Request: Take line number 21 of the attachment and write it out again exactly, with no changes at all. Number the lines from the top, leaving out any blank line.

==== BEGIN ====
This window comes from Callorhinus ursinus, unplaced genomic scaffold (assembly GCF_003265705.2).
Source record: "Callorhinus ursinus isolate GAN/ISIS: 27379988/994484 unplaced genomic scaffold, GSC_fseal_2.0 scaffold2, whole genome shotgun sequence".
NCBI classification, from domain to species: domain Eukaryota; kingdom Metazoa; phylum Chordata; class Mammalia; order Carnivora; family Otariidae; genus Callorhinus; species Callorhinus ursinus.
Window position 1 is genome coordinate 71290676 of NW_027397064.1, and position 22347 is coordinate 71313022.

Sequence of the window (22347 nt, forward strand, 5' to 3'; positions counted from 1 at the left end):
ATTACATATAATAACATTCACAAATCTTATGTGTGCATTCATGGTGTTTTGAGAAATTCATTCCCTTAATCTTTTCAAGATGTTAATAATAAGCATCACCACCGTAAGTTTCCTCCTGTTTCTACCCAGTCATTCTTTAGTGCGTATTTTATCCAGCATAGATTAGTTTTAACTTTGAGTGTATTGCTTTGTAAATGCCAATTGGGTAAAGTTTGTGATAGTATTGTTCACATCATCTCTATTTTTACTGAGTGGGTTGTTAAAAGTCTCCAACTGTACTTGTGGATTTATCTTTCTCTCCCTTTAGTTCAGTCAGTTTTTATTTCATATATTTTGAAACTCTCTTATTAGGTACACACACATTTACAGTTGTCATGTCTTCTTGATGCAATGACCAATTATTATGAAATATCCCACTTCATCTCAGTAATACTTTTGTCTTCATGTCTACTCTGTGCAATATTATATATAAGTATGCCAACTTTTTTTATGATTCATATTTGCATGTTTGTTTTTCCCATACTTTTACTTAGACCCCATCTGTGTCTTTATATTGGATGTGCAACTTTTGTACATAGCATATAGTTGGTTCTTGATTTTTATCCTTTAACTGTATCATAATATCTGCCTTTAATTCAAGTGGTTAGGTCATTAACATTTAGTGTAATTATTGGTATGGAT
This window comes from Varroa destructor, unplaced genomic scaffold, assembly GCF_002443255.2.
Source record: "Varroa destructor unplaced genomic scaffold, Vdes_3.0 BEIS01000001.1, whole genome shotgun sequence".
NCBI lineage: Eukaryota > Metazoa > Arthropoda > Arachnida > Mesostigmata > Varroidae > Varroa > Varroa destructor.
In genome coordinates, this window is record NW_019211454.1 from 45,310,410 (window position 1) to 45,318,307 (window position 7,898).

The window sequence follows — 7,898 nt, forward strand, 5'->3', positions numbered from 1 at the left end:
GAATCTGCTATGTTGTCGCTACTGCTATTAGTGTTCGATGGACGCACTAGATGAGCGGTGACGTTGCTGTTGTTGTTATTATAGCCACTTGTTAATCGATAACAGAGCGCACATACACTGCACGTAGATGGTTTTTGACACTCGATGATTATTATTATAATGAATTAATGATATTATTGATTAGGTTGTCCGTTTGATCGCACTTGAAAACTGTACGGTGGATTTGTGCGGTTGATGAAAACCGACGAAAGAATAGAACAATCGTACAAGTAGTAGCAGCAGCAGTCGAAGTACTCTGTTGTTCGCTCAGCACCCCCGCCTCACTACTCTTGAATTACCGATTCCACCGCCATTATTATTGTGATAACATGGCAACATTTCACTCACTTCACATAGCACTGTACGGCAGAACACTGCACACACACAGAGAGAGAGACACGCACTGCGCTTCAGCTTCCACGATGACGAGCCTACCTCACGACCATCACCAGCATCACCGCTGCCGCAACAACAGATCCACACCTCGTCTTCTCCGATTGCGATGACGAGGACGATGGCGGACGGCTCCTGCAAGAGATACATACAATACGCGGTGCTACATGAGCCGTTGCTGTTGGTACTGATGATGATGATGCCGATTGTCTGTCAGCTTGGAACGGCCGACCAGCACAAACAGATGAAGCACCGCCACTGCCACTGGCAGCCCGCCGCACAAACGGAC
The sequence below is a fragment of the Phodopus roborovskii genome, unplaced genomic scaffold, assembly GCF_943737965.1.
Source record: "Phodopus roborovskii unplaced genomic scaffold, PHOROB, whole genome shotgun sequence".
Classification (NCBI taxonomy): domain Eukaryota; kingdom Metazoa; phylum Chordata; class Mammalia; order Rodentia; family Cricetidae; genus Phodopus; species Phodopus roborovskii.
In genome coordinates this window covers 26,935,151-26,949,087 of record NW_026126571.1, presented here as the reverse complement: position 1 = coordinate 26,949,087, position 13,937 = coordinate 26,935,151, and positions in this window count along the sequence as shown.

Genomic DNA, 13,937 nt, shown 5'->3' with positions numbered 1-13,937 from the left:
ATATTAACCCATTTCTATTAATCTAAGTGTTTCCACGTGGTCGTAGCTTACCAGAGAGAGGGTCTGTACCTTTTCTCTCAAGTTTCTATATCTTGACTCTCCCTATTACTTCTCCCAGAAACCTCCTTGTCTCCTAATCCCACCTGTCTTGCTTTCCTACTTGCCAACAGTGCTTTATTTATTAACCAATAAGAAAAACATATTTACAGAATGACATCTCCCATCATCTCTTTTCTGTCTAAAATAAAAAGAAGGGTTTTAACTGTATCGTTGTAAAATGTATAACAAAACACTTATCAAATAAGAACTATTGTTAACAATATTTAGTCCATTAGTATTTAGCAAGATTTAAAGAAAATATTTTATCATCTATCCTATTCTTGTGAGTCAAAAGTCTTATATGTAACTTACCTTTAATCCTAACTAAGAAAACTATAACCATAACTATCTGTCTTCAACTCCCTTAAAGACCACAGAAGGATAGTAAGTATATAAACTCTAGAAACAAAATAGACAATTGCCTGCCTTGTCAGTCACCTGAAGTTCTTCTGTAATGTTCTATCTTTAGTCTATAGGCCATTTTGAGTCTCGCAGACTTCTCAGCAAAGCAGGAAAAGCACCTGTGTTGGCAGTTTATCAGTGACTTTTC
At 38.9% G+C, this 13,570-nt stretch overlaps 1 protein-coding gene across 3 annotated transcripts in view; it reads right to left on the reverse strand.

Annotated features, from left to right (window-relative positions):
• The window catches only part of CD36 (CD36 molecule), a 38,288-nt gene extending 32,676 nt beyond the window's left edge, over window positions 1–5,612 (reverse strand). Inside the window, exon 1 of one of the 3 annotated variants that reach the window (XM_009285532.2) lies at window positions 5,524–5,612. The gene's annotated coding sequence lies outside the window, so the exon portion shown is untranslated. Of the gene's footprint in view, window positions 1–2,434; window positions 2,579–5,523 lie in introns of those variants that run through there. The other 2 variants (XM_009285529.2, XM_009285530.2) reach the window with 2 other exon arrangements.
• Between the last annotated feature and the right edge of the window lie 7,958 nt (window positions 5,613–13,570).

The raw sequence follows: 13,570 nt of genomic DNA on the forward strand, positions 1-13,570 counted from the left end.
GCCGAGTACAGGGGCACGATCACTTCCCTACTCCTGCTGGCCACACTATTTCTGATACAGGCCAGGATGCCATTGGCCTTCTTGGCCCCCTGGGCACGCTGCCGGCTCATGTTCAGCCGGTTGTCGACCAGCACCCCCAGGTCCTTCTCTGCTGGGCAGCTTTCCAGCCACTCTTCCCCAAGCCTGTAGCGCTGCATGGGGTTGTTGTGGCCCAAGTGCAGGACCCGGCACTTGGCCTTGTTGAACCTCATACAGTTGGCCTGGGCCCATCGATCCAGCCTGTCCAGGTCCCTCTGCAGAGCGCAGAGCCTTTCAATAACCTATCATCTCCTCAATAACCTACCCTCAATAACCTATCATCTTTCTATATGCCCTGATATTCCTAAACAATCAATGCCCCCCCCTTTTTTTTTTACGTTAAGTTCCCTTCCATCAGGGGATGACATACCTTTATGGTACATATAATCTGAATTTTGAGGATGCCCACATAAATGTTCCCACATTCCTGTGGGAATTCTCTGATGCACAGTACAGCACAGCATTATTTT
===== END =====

• The window catches only part of CD36 (CD36 molecule), a 38,288-nt gene extending 32,676 nt beyond the window's left edge, over window positions 1–5,612 (reverse strand). Inside the window, exon 1 of one of the 3 annotated variants that reach the window (XM_009285532.2) lies at window positions 5,524–5,612. The gene's annotated coding sequence lies outside the window, so the exon portion shown is untranslated. Of the gene's footprint in view, window positions 1–2,434; window positions 2,579–5,523 lie in introns of those variants that run through there. The other 2 variants (XM_009285529.2, XM_009285530.2) reach the window with 2 other exon arrangements.